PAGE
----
Sub-topic: Aspects of human growth and development


Physical development refers to the physical changes in the size, structure and proportion of the parts of the body that take place at the moment of conception. Directly physical development determines what children can do at a particular age. Indirectly, it influences their attitude toward self and others. As the child grows physically, the range of his experiences increases. The increase in his experience contributes to the developments in cognitive, emotional, social and moral areas. Studies show that growth comes in cycles. The term ‘cycles’ means that physical growth does not occur at regular rate rather in periods or phases, sometimes rapidly and sometimes slowly. During the early childhood years, growth is slow. Height and weight increase at the lower rate during this period. During early childhood all the parts of the child’s body grow, but at different rates. During early childhood, the forehead area develops faster than the lower part of the face. This is due to rapid growth of the brain. The trunk grows longer and broader in the early years of childhood.

  • Armsgrow much longer between babyhood and age 6. Arms are thin and straight because the muscles grow at a very slow rate. Legs grow at a slower rate than the arms.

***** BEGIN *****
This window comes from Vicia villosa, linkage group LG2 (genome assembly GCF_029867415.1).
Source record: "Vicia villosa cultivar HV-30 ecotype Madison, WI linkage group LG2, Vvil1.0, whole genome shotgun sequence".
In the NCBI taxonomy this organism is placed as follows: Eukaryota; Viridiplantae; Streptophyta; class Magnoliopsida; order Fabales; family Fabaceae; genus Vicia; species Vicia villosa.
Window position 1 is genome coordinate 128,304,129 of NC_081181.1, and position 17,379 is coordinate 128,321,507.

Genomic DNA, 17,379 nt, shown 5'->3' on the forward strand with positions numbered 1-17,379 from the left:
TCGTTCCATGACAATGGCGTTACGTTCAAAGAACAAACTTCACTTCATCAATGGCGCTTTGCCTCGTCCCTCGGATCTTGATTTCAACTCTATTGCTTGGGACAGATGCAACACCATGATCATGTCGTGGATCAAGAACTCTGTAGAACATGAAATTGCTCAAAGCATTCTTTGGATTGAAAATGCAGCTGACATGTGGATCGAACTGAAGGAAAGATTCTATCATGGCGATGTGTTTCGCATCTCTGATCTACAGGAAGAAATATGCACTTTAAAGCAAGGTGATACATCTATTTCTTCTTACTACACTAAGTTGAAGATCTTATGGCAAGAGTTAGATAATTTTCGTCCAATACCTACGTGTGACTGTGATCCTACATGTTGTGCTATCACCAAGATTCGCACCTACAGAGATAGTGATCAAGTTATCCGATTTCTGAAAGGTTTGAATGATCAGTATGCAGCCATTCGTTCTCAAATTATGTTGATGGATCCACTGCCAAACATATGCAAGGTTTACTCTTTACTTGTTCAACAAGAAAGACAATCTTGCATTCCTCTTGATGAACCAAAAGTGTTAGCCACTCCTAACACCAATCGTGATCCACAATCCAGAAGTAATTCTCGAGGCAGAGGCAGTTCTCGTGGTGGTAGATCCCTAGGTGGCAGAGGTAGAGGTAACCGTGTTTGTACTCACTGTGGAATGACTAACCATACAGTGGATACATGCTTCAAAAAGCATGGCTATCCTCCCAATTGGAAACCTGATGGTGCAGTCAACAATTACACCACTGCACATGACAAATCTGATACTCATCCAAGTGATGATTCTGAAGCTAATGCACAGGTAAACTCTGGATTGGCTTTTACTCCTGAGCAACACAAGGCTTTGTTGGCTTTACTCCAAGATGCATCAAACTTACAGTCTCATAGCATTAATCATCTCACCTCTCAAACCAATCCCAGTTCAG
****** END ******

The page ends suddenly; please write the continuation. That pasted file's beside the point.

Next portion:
• Teeth – most of the baby teeth have cut through the germs shortly after babyhood ends. The baby teeth will be fall between 5 and 7. The process of loosing baby teeth and replacing them with permanent teeth goes on until the child is 12 or 13 years.
  • Bones – bone development consists of growth in bore size, change in the number of bones, and change in their composition. Bone development is most rapid during the first years of life, then relatively slow up to the time of puberty and one again more rapid.
  • Muscles and Fat – Fatty tissues develop faster than muscle tissue during early childhood. Children who eat too much carbohydrates and too little protein will develop too many fat cells.
  • Nervous System – At birth brain weight is one-eighth of total weight, at 10 years, one-eighteenth, at 15 years, one-thirtieth, and a maturity one fortieth.


Sex Differences

  • At birth girls tend to be shorter than boys.
  • Boys are generally taller than girls at all ages except 10, 11 and 12 years as girls tend to reach puberty earlier.
  • Boys tend to be heavier than girl right through the first nine years. Between ten to fourteen years the girls have a tending to shoot ahead.

Factors Affecting Physical Development: